In the bond market, convexity refers to the relationship between price and yield. When graphed, this relationship is non-linear and forms a long-sloping U-shaped curve. A bond with a high degree of convexity will experience relatively dramatic fluctuations when interest rates move.
- Convexity is the relationship between price and yield and is non-linear and U-shaped (convex).
- Bonds with high convexity experience large moves when interest rates move.
- There is no bond convexity function in Excel, but it can be approximated via a multi-variable formula.
- Convexity is considered a better measure of interest rate risk than duration.
Bond Duration vs. Convexity
Bond duration is the change in a bond’s price relative to a change in interest rates. A higher duration means a bond’s price will move to a greater degree in the opposite direction that interest rates move. If the duration is low, the bond will show less movement.
Convexity measures the sensitivity of the duration of a bond as rates change. Convexity is considered a better measure of interest rate risk. Duration assumes the relationship between bond prices and interest rates is linear, while convexity incorporates other factors, producing a slope.
Negative convexity occurs when a bond’s duration increases as rates increase. Meaning, the bond price will fall by a greater rate if rates rise than if they had fallen. A bond has positive convexity if its duration rises and rates fall.
While there is no bond convexity function in Microsoft Excel, it can be approximated through a multi-variable formula.
Simplifying Convexity Formulas
The standard convexity formula involves a time series of cash flows and rather complicated calculus. This cannot be easily replicated in Excel, so a simpler formula is necessary:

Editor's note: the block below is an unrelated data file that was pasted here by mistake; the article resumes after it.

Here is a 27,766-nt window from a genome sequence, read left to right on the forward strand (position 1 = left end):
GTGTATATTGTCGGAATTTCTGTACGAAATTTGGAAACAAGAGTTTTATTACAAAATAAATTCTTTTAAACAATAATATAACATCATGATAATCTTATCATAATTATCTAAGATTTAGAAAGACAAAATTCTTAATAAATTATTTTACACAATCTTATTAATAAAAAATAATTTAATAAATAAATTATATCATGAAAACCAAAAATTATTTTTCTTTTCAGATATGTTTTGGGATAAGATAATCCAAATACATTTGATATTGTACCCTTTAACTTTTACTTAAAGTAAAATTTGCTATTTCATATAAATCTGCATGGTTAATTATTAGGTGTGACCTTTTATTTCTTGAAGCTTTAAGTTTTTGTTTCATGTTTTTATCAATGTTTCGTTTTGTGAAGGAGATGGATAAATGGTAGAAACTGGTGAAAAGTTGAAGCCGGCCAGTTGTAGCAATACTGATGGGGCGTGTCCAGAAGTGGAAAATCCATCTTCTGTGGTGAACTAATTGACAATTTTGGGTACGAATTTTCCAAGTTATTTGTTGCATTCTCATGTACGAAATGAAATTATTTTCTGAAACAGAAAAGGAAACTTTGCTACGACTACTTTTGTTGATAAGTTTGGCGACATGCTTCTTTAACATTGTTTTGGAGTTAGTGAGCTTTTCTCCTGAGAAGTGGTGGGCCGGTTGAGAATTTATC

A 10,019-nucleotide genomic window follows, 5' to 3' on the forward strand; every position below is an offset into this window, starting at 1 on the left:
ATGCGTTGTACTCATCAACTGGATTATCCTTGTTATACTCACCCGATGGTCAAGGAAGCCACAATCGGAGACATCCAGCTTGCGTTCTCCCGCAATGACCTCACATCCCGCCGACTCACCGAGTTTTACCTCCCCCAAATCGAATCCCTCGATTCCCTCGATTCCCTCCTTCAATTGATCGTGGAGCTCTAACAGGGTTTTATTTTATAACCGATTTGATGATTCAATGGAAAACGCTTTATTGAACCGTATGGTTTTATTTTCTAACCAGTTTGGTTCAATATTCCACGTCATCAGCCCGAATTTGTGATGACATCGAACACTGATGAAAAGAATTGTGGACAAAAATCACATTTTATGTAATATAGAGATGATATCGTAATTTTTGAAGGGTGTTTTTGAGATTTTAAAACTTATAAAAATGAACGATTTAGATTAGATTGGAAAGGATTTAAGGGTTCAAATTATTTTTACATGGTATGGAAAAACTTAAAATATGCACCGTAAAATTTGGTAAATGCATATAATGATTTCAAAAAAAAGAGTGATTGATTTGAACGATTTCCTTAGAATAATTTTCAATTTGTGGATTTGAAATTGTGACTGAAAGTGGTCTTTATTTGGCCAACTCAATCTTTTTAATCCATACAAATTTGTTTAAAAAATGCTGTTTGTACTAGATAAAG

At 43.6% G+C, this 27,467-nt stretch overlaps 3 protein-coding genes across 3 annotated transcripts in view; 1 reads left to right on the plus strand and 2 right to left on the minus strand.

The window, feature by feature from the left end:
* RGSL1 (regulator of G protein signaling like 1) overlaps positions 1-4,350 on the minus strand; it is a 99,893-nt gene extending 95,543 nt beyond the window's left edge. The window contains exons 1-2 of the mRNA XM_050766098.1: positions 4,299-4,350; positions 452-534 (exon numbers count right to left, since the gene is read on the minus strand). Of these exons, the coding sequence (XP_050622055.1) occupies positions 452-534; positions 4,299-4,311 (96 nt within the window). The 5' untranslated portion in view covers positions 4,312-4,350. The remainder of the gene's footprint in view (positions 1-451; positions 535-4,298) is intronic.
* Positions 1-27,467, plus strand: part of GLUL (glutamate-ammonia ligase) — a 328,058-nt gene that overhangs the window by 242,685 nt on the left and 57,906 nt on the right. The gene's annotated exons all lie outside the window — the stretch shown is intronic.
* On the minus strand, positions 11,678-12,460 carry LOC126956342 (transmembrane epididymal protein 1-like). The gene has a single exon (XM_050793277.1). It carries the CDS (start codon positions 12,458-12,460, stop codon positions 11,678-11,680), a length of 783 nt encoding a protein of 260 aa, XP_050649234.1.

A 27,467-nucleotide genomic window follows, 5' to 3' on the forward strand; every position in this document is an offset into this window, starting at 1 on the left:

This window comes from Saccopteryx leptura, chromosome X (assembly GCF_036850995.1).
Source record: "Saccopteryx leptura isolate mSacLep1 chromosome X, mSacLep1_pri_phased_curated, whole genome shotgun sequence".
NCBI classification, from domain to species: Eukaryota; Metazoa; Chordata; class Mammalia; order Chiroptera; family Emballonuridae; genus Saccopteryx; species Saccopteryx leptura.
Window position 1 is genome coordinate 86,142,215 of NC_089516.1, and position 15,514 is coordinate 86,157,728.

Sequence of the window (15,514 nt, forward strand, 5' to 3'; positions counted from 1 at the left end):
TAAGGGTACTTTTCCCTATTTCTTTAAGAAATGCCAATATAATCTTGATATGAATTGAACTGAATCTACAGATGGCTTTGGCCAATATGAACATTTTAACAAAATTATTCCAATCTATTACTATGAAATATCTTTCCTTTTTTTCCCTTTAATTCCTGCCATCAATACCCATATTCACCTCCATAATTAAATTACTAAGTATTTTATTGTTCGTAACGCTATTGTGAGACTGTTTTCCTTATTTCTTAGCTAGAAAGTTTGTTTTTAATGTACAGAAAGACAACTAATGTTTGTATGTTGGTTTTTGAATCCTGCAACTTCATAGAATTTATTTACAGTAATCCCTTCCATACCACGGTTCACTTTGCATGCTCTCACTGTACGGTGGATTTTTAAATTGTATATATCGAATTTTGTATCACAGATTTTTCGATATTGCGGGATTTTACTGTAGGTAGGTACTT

Convexity = ((P+) + (P-) - (2Po)) / (2 x ((Po)(change in Y)²)))
- (P+) is the bond price when the interest rate is decremented.
- (P-) is the bond price when the interest rate is incremented.
- (Po) is the current bond price.
- “Change in Y” is the change in interest rate represented in decimal form. The "change in Y" can also be described as the bond's effective duration.
This may not seem simple on the surface, but this is the easiest formula to use in Excel.
How to Calculate Convexity in Excel
To calculate convexity in Excel, begin by designating a different pair of cells for each of the variables identified in the formula. The first cell acts as the title (P+, P-, Po and Effective Duration), and the second carries the price, which is information you have to gather or calculate from another source.
Suppose that (Po) value is in cell C2, (P+) is in C3 and (P-) is in C4. The effective duration is in cell B5.
In a separate cell, enter the following formula: =(C3 + C4 - 2*C2) / (2*C2*(B5^2))
This should provide an effective convexity for the bond. A higher result means that the price is more sensitive to changes in interest rates. Increasing convexity means the systemic risk a portfolio is exposed to increases.